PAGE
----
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Strategies for mind and brain resiliency during stressful times.

Strategies for mind and brain resiliency during stressful times

The COVID-19 pandemic has reminded us that the world can be a scary place, and that life is full of events that are simply out of our control.

This is especially true if you work in the caring professions and dealing with others’ trauma is part of your job.

While we can’t stop bad things from happening to us and others, we can control our response to them. This is resilience, and we’re going to take a look at strategies to build it and manage stress in these ever-changing times.

Strategy 1: Switch off

The key theme is that even though you can’t change events, you can change how you react to them.

We are surrounded by “events” all day long. We are living in an information-rich age, bombarded with images and messages from our ever-present smartphones.

Cue strategy one: learn to switch off, literally and figuratively.

Schedule points in the day where you step away from screens and sources of information. This includes your phone, television, radio, tablets and smartwatch.

It’s time to just “be.”

And commit to a cut-off time for technology at the end of the day. This should ideally be two hours before bed to ensure that you get the restful night’s sleep you need to restore your body and mind.

Strategy 2: Reconnect with yourself

Once you’ve disconnected from technology, it’s time to reconnect – with yourself.

During your daytime technology breaks, reconnect with the miraculous way your body is keeping you alive. Sit in a quiet space and simply tune in to your heartbeat and your breath.

You can take this exercise one step further by meditating. Numerous studies have shown it to reduce stress, control anxiety, enhance memory and improve sleep.

All these benefits – and more – contribute to a more resilient brain, equipped to deal with the challenges we face every day, big or small.

A simple meditation exercise involves turning off your devices and sitting in a quiet and comfortable location. Slow your breath, inhaling and exhaling deeply. Allow your body to relax. Be aware of any thoughts that pop into your head without dwelling on them. Let your muscles relax, and continue with your regular and deep breaths.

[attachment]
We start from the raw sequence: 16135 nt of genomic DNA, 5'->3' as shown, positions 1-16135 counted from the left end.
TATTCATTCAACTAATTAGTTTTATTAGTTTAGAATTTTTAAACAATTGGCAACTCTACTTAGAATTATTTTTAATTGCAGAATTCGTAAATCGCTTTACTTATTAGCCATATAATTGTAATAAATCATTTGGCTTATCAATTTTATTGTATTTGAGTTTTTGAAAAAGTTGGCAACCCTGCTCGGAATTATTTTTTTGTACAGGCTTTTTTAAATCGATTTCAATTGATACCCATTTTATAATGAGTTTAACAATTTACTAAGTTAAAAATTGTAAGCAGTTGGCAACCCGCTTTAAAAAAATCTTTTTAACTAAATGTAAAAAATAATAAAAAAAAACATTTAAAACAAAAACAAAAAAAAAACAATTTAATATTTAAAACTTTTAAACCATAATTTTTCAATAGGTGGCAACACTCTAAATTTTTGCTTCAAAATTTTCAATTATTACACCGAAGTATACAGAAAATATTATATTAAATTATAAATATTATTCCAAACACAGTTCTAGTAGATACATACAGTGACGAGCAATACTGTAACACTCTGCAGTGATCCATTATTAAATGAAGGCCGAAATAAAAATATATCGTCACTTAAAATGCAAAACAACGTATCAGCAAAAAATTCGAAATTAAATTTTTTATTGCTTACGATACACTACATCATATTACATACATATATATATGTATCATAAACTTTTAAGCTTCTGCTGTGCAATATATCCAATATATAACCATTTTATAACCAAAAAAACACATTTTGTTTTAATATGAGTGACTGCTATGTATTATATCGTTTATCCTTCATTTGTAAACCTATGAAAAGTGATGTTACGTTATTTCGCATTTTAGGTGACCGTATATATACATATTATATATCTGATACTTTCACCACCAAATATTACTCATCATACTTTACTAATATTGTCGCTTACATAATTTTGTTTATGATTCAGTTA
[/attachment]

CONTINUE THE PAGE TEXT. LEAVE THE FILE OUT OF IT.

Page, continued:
All it takes is a few moments of meditation to reset your body, mind and soul and refresh your resilience for the rest of the day.

Strategy 3: Reconnect with others

Now that you have reconnected with yourself, it’s time to reconnect with others.

The old adage “a problem shared is a problem halved” couldn’t be truer today.

Sharing your thoughts with colleagues, family or friends will give you perspective and help strengthen your resilience to deal with difficult times.

Even simply picking up the phone to chat with a friend or reaching out in your community to do some volunteer work will have a similar effect.

While it’s common for health and social care professionals to be reluctant to seek help, remember that you can’t drink from an empty cup.

If you could benefit from seeing a therapist, think of it as a way of refilling your cup of resilience.

It will help you understand your pressure points and devise strategies to tackle them. You will emerge a stronger, more resilient individual with much more to give.

A simple 3-part strategy

Committing to disconnecting from pressures then reconnecting with both self and others is a simple three-part strategy that anyone can carry out.

Keep in mind that life will always throw at us events and challenges, highs and lows.

The key is acknowledging that we can change our perspective.

This self-awareness is what helps build our brain resilience, seeing us through the most trying of times, present and future.

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